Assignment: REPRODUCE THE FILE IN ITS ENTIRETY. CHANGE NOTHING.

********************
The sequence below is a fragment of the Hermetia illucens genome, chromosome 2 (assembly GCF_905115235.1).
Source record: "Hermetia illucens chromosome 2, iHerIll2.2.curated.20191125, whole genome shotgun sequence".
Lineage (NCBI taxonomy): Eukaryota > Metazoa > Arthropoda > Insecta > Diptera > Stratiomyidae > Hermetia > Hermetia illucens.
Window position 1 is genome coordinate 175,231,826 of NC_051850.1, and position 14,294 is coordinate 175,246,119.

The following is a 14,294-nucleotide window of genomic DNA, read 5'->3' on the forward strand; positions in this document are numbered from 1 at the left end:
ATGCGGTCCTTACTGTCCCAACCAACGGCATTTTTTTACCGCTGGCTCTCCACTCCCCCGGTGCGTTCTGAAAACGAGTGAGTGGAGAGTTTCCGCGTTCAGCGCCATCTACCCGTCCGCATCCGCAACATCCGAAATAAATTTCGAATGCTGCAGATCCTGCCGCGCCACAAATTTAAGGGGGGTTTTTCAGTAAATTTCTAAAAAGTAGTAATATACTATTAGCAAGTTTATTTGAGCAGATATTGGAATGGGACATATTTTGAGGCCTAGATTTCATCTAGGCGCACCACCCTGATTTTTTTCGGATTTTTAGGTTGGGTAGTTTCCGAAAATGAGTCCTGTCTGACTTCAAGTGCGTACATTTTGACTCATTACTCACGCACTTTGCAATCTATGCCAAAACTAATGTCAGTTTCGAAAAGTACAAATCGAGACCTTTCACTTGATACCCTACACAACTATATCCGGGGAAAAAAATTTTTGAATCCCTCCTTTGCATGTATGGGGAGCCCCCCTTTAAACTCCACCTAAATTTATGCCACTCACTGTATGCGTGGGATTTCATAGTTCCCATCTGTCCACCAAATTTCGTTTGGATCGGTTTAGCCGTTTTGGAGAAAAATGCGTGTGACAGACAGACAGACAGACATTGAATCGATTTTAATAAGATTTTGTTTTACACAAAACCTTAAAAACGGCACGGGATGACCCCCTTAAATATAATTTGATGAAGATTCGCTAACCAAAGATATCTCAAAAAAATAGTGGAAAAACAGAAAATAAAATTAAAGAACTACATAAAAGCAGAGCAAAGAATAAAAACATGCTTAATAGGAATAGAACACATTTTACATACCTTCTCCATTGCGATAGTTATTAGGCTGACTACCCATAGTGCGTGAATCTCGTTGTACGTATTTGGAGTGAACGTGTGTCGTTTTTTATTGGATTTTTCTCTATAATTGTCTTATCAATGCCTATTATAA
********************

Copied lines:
The sequence below is a fragment of the Hermetia illucens genome, chromosome 2 (assembly GCF_905115235.1).
Source record: "Hermetia illucens chromosome 2, iHerIll2.2.curated.20191125, whole genome shotgun sequence".
Lineage (NCBI taxonomy): Eukaryota > Metazoa > Arthropoda > Insecta > Diptera > Stratiomyidae > Hermetia > Hermetia illucens.
Window position 1 is genome coordinate 175,231,826 of NC_051850.1, and position 14,294 is coordinate 175,246,119.

The following is a 14,294-nucleotide window of genomic DNA, read 5'->3' on the forward strand; positions in this document are numbered from 1 at the left end:
ATGCGGTCCTTACTGTCCCAACCAACGGCATTTTTTTACCGCTGGCTCTCCACTCCCCCGGTGCGTTCTGAAAACGAGTGAGTGGAGAGTTTCCGCGTTCAGCGCCATCTACCCGTCCGCATCCGCAACATCCGAAATAAATTTCGAATGCTGCAGATCCTGCCGCGCCACAAATTTAAGGGGGGTTTTTCAGTAAATTTCTAAAAAGTAGTAATATACTATTAGCAAGTTTATTTGAGCAGATATTGGAATGGGACATATTTTGAGGCCTAGATTTCATCTAGGCGCACCACCCTGATTTTTTTCGGATTTTTAGGTTGGGTAGTTTCCGAAAATGAGTCCTGTCTGACTTCAAGTGCGTACATTTTGACTCATTACTCACGCACTTTGCAATCTATGCCAAAACTAATGTCAGTTTCGAAAAGTACAAATCGAGACCTTTCACTTGATACCCTACACAACTATATCCGGGGAAAAAAATTTTTGAATCCCTCCTTTGCATGTATGGGGAGCCCCCCTTTAAACTCCACCTAAATTTATGCCACTCACTGTATGCGTGGGATTTCATAGTTCCCATCTGTCCACCAAATTTCGTTTGGATCGGTTTAGCCGTTTTGGAGAAAAATGCGTGTGACAGACAGACAGACAGACATTGAATCGATTTTAATAAGATTTTGTTTTACACAAAACCTTAAAAACGGCACGGGATGACCCCCTTAAATATAATTTGATGAAGATTCGCTAACCAAAGATATCTCAAAAAAATAGTGGAAAAACAGAAAATAAAATTAAAGAACTACATAAAAGCAGAGCAAAGAATAAAAACATGCTTAATAGGAATAGAACACATTTTACATACCTTCTCCATTGCGATAGTTATTAGGCTGACTACCCATAGTGCGTGAATCTCGTTGTACGTATTTGGAGTGAACGTGTGTCGTTTTTTATTGGATTTTTCTCTATAATTGTCTTATCAATGCCTATTATAA